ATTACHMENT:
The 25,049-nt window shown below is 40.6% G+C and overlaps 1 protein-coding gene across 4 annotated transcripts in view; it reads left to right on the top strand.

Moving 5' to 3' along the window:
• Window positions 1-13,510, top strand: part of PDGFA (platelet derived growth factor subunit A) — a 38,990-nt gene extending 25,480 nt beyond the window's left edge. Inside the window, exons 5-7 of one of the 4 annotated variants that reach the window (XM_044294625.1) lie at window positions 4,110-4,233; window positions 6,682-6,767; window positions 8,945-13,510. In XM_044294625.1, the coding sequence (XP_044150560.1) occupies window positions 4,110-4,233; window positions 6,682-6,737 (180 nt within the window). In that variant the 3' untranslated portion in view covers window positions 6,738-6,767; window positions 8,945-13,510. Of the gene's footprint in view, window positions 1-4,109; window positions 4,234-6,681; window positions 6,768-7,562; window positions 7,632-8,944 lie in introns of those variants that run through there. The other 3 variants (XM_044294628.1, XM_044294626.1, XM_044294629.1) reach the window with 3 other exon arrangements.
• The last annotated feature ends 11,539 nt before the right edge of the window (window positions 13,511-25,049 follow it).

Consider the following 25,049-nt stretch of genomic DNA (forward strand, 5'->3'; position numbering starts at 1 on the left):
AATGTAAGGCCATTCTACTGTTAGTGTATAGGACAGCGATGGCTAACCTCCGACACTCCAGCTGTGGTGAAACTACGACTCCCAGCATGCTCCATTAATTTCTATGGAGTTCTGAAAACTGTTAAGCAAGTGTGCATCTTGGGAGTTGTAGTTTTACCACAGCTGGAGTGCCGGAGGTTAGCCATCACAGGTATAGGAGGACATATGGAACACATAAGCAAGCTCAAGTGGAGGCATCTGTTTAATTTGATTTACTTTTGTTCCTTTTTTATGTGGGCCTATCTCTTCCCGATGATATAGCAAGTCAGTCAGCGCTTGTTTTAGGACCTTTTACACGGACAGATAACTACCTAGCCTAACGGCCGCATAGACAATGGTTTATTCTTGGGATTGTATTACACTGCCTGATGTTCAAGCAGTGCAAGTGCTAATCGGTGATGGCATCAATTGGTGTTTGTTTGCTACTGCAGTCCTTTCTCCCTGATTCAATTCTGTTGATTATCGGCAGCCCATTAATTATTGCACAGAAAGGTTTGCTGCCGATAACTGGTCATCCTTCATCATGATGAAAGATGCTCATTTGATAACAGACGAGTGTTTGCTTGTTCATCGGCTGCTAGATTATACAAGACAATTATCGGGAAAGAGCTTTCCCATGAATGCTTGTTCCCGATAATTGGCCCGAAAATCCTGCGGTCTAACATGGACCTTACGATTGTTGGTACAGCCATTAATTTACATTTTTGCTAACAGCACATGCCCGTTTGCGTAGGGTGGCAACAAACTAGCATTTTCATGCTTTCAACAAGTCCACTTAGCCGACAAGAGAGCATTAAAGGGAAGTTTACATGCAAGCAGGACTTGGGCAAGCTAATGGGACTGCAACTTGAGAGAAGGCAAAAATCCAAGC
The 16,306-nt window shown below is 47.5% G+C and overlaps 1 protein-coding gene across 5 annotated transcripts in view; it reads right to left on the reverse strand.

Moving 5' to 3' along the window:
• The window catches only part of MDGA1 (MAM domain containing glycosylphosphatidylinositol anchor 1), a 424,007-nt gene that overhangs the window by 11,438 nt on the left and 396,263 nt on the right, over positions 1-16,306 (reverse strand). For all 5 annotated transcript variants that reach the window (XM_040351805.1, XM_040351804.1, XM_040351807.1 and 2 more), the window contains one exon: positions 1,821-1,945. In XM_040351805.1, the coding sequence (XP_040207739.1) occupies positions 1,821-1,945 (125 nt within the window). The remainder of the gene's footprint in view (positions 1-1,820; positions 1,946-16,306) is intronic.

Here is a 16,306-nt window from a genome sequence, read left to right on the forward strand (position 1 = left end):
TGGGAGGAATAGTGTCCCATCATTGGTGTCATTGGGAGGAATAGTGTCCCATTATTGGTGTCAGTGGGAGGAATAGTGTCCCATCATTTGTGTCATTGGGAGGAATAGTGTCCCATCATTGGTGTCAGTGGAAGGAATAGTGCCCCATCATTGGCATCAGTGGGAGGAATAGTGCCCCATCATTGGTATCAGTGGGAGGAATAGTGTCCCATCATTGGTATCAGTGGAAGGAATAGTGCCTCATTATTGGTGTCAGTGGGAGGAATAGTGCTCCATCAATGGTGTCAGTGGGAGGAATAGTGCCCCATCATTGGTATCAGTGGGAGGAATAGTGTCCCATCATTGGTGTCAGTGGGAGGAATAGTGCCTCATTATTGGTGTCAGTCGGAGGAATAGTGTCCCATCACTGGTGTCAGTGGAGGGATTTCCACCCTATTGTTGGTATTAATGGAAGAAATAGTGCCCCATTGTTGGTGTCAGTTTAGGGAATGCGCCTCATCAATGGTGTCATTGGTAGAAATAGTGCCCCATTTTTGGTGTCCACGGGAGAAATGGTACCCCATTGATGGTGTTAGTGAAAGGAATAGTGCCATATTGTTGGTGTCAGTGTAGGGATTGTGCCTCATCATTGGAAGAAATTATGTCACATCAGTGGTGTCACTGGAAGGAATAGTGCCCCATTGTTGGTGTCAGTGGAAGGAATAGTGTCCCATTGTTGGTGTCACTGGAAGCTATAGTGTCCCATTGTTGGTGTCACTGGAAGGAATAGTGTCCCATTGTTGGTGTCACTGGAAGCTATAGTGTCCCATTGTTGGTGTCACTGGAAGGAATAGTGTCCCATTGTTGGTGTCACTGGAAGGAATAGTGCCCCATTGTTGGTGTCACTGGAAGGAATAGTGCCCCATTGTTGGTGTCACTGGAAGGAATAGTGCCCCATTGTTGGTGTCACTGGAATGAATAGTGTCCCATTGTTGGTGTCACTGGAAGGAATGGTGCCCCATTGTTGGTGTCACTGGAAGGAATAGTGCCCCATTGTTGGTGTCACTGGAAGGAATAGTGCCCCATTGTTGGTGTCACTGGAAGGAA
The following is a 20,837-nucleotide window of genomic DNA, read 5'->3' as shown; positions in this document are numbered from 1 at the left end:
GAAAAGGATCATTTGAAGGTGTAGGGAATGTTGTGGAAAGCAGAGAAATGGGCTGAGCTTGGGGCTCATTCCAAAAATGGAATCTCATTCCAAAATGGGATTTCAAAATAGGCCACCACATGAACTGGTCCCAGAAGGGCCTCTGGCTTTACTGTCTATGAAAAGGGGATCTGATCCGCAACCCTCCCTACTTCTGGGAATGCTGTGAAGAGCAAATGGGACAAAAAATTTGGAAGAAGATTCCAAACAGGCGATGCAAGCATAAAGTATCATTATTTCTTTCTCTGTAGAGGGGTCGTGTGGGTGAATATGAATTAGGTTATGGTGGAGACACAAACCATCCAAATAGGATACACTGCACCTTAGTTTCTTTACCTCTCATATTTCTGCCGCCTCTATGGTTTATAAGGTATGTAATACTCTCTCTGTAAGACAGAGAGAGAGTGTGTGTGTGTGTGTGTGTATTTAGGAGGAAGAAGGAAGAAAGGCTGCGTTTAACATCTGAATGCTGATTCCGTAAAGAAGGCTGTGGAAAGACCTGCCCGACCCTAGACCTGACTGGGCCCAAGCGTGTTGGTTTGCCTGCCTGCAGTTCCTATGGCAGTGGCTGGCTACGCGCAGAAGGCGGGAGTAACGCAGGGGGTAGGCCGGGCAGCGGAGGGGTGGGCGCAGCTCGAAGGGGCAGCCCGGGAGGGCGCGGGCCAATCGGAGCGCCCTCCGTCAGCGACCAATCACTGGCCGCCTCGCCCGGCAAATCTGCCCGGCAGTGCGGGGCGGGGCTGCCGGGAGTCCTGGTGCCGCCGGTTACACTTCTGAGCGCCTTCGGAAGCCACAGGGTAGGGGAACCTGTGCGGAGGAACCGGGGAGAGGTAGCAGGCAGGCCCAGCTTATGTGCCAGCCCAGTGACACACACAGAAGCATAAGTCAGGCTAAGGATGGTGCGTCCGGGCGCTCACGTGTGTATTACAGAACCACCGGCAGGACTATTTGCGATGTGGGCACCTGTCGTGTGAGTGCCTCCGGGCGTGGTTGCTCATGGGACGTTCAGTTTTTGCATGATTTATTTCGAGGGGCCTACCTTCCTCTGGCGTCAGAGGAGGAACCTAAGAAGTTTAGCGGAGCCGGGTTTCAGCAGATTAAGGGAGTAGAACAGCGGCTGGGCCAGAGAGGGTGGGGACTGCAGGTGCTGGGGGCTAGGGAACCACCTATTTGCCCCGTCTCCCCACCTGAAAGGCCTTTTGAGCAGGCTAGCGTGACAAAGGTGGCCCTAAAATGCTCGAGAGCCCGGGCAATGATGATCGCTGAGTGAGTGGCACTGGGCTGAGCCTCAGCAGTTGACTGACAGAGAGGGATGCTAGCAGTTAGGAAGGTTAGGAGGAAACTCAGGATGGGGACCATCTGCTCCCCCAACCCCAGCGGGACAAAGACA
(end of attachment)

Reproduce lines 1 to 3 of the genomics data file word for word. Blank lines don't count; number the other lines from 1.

The 25,049-nt window shown below is 40.6% G+C and overlaps 1 protein-coding gene across 4 annotated transcripts in view; it reads left to right on the top strand.

Moving 5' to 3' along the window:
• Window positions 1-13,510, top strand: part of PDGFA (platelet derived growth factor subunit A) — a 38,990-nt gene extending 25,480 nt beyond the window's left edge. Inside the window, exons 5-7 of one of the 4 annotated variants that reach the window (XM_044294625.1) lie at window positions 4,110-4,233; window positions 6,682-6,767; window positions 8,945-13,510. In XM_044294625.1, the coding sequence (XP_044150560.1) occupies window positions 4,110-4,233; window positions 6,682-6,737 (180 nt within the window). In that variant the 3' untranslated portion in view covers window positions 6,738-6,767; window positions 8,945-13,510. Of the gene's footprint in view, window positions 1-4,109; window positions 4,234-6,681; window positions 6,768-7,562; window positions 7,632-8,944 lie in introns of those variants that run through there. The other 3 variants (XM_044294628.1, XM_044294626.1, XM_044294629.1) reach the window with 3 other exon arrangements.